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(NEW YORK CITY.) Bard, Samuel. Remarks upon the Constitution, Government, Discipline & Expences of Medical Schools.  manuscript pages, signed on final page. Folio (12 1/2 x 8 inches), stitched with ribbon in top margin; moderate wear and foxing. With six other lectures by Bard as described below. [New York], circa 1811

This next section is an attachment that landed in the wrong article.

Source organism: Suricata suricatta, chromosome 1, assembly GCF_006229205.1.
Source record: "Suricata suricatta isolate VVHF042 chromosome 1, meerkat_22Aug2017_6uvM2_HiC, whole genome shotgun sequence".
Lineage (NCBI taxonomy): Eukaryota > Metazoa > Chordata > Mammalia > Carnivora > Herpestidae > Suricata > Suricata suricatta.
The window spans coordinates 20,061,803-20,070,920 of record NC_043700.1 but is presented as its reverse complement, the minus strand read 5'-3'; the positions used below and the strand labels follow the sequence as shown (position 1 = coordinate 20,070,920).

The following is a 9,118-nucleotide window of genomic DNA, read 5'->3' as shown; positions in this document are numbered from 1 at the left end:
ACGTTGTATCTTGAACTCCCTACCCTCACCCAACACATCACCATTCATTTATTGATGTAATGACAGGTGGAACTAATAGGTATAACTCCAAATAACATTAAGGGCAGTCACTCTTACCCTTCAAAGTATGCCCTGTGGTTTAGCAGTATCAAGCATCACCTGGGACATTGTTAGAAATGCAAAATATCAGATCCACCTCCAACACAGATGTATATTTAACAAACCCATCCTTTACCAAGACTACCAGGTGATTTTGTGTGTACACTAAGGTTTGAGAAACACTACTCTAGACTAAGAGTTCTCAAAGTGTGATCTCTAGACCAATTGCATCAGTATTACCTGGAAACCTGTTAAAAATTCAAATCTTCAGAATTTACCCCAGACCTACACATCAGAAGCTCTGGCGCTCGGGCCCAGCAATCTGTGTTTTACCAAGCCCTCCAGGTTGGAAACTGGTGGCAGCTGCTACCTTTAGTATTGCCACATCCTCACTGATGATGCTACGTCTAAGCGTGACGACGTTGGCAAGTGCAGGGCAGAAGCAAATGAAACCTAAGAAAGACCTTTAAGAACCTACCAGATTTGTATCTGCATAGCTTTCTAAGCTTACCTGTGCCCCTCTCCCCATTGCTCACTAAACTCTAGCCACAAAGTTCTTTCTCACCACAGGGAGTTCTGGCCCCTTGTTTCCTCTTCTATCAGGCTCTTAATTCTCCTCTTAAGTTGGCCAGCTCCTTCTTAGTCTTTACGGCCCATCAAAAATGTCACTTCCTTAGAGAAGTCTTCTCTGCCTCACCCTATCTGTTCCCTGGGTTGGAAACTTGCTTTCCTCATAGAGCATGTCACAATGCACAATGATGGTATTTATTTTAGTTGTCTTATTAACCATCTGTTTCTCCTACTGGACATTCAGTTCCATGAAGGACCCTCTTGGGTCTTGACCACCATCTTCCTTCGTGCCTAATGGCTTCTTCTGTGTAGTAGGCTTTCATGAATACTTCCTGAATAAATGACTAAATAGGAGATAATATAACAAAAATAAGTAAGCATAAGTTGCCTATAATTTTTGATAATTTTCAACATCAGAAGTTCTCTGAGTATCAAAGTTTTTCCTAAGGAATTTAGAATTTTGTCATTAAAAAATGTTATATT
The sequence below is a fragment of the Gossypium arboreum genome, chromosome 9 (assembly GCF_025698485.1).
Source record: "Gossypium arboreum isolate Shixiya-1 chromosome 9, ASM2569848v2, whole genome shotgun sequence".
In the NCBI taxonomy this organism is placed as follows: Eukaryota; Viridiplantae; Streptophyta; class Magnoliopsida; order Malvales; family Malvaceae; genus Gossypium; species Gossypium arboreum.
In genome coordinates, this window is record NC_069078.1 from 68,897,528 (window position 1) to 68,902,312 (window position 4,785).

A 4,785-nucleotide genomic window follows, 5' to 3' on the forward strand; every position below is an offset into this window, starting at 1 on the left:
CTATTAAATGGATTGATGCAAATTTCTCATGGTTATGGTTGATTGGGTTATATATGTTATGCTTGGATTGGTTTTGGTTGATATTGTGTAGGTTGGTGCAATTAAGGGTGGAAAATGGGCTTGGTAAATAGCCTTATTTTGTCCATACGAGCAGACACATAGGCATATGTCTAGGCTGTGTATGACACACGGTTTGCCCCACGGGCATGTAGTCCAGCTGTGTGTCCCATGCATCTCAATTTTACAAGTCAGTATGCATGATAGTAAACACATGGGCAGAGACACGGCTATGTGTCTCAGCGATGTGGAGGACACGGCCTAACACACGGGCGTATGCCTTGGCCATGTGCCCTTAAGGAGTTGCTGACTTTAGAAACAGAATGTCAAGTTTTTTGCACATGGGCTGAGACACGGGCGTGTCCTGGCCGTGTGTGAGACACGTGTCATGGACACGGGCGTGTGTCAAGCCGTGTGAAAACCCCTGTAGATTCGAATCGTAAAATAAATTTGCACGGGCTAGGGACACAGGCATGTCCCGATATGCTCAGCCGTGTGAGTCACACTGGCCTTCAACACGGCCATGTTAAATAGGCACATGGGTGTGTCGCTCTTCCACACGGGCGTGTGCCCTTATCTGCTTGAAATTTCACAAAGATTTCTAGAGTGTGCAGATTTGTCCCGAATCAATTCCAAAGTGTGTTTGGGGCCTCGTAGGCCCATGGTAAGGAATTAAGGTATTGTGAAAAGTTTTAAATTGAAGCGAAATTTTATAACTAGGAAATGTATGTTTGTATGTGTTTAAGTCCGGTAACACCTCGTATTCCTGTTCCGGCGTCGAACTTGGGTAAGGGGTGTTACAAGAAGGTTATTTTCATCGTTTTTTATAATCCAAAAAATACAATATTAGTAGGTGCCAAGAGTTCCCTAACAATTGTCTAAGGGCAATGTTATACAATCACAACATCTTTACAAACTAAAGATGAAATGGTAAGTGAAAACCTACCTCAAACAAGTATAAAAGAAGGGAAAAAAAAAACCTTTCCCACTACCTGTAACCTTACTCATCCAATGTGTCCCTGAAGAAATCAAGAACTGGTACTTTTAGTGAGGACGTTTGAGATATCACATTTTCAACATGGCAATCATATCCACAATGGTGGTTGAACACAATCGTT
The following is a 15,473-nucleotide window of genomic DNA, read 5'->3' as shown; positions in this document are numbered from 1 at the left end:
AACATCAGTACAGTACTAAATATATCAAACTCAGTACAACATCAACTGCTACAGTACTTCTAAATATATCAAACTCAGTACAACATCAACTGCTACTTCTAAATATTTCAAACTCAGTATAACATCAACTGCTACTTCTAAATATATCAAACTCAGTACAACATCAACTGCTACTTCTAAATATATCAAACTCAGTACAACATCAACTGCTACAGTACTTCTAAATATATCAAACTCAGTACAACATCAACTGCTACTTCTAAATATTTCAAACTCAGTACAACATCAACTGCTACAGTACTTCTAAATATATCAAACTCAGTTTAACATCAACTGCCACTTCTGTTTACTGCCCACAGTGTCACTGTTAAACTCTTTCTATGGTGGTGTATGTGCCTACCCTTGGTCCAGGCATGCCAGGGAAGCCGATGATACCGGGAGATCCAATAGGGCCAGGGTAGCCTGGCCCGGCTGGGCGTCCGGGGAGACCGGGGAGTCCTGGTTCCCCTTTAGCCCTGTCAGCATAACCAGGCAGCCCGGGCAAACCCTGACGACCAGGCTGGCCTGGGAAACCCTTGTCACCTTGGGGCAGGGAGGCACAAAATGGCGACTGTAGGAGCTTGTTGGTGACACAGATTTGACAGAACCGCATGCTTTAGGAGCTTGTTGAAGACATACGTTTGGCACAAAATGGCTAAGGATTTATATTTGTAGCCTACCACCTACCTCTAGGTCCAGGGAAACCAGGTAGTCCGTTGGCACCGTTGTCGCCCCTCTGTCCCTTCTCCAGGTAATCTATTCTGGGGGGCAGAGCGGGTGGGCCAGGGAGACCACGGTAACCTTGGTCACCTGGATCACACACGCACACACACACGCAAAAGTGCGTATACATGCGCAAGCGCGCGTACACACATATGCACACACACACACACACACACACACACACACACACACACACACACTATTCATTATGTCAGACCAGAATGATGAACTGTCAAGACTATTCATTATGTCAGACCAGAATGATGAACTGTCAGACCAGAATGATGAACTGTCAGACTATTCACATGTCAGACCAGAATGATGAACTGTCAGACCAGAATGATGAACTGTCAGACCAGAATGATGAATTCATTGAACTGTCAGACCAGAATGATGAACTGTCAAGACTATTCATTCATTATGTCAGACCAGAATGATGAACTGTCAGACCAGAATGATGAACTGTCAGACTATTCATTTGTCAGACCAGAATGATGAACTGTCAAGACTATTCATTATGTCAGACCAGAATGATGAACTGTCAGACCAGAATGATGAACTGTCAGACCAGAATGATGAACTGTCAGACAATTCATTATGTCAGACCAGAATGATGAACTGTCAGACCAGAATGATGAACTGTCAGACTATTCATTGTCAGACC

Samuel Bard (1741-1821) was an important early American physician; he served as family doctor to George Washington in the 1780s. In 1767, he helped found the medical school at King's College (now Columbia), the second medical program in the American colonies. Bard became dean of the Columbia medical program in 1791, and then in 1811 was appointed president of the recently formed College of Physicians and Surgeons, which would soon affiliate with Columbia. Bard delivered this address by the request of the "Regents of the University of New York" in his capacity as president of the College of Physicians and Surgeons. He examines in great detail the relative expenses at various competing institutions in Edinburgh, Philadelphia, Boston, and Baltimore, and also makes comparisons among their curricula. He then offers his suggestions for the ideal curriculum and method of governance for the young institution. The paper is undated, but would seem to date from very early in Bard's term as president. He ushered in a supplementary charter in 1811, and a completely new charter in 1812. This paper would seem to be a key component of that process. It is also a thoughtful and detailed snapshot of the state of medical education at that time. Offered with this lot are a collection of 5 other speeches by Bard, plus one additional partial speech, totaling 134 manuscript pages. These speeches are all untitled and undated, but all relate to medical education. Some or all of them appear to be commencement addresses, most likely for the College of Physicians and Surgeons.
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